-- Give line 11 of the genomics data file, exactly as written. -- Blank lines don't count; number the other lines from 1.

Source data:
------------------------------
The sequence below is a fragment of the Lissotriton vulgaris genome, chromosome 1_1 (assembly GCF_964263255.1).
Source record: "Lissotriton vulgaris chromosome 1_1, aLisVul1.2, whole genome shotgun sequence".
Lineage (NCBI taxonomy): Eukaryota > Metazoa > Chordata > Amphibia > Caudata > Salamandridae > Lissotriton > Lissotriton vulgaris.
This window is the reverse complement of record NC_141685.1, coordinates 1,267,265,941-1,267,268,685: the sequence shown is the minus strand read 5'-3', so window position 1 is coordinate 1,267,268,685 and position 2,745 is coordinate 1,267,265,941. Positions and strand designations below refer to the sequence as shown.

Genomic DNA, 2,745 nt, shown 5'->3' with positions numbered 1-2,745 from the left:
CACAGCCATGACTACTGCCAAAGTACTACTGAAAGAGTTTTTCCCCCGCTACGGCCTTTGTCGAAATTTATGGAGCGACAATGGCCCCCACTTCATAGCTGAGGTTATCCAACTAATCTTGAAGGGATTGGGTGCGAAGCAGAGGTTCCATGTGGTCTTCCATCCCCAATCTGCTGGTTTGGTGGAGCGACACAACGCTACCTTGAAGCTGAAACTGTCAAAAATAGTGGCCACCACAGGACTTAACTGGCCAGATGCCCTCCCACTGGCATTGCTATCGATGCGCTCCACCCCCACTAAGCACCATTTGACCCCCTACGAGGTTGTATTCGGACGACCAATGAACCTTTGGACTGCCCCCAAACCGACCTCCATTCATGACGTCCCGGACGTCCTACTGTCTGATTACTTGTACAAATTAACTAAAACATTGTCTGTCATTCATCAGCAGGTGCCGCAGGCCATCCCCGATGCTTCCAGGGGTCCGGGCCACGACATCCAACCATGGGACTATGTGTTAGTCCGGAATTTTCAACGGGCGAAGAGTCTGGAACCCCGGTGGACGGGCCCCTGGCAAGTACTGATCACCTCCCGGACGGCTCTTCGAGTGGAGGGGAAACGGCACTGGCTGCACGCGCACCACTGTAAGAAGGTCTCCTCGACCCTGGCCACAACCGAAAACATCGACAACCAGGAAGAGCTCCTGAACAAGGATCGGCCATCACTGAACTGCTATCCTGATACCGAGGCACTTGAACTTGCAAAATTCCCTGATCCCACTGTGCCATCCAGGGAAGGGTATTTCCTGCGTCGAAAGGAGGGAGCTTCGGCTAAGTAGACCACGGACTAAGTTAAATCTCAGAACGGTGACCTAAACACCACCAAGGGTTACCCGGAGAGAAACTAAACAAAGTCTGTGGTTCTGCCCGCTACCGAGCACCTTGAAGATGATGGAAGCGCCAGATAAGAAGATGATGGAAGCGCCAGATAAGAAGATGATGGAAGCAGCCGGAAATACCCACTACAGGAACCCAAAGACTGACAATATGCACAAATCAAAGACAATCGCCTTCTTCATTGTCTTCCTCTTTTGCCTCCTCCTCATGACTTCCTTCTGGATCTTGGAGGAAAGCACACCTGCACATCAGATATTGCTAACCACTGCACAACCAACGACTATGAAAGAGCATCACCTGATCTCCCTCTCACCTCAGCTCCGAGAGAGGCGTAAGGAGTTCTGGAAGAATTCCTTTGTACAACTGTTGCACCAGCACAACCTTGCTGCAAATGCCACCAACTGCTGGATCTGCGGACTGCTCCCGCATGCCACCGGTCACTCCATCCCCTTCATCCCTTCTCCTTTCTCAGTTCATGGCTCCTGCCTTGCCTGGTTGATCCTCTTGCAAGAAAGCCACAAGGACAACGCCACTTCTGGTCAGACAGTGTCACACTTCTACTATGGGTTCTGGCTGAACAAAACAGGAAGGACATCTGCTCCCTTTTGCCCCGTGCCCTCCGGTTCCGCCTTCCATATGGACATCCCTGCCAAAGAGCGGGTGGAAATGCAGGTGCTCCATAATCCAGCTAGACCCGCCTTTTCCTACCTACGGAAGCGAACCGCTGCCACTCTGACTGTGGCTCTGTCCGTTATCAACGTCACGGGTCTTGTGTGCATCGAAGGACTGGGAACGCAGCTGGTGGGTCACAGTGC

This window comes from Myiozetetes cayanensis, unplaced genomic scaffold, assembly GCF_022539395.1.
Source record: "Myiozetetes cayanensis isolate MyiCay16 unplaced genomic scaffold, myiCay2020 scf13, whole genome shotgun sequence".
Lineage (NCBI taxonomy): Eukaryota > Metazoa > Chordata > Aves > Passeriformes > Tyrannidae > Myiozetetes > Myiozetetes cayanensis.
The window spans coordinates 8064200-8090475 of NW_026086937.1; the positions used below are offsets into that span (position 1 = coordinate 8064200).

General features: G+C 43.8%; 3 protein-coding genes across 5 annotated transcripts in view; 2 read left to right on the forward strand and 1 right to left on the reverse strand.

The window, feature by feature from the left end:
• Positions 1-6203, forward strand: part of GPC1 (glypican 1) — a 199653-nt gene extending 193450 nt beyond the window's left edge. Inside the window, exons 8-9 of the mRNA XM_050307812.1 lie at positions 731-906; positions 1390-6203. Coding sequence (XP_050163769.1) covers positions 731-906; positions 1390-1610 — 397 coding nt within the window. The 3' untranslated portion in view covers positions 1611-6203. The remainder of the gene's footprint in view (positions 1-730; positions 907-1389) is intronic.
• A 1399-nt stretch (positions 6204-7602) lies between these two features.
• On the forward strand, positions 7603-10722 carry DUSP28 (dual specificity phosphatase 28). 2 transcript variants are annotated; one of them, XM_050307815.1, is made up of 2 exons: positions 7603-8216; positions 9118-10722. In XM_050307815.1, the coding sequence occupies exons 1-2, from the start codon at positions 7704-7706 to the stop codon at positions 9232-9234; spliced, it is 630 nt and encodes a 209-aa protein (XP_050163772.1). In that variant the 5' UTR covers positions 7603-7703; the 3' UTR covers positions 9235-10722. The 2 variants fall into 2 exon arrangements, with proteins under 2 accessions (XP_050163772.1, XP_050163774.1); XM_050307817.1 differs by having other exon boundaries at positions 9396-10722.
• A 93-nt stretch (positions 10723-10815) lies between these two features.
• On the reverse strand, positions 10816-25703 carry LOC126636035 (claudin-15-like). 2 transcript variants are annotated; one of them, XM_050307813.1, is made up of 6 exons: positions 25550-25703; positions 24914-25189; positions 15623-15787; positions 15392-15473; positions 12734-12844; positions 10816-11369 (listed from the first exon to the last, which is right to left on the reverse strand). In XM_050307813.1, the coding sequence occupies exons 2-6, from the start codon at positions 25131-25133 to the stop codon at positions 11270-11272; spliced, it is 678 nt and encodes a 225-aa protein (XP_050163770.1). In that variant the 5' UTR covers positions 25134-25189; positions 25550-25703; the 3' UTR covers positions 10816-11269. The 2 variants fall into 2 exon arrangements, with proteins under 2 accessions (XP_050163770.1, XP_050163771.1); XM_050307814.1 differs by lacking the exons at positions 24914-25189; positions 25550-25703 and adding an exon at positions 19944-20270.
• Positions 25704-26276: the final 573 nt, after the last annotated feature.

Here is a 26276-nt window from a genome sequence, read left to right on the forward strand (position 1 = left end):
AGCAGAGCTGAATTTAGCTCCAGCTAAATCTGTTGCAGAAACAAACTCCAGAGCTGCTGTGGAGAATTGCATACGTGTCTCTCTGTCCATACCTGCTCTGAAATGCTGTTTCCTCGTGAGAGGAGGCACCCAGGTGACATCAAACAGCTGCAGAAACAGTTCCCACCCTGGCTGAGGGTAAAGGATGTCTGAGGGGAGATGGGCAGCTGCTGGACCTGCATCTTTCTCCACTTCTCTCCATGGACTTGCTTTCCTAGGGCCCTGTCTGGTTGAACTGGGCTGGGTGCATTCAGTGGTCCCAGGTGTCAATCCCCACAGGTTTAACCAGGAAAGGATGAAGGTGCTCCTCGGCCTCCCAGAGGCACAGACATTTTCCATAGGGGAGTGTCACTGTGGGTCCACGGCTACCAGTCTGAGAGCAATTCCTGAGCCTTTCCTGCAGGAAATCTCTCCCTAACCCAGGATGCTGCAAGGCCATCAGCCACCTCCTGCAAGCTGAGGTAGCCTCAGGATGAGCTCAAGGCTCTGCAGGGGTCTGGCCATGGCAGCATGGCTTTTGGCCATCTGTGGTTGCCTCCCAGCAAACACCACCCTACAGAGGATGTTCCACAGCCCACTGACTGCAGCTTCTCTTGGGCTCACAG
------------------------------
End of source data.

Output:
General features: G+C 43.8%; 3 protein-coding genes across 5 annotated transcripts in view; 2 read left to right on the forward strand and 1 right to left on the reverse strand.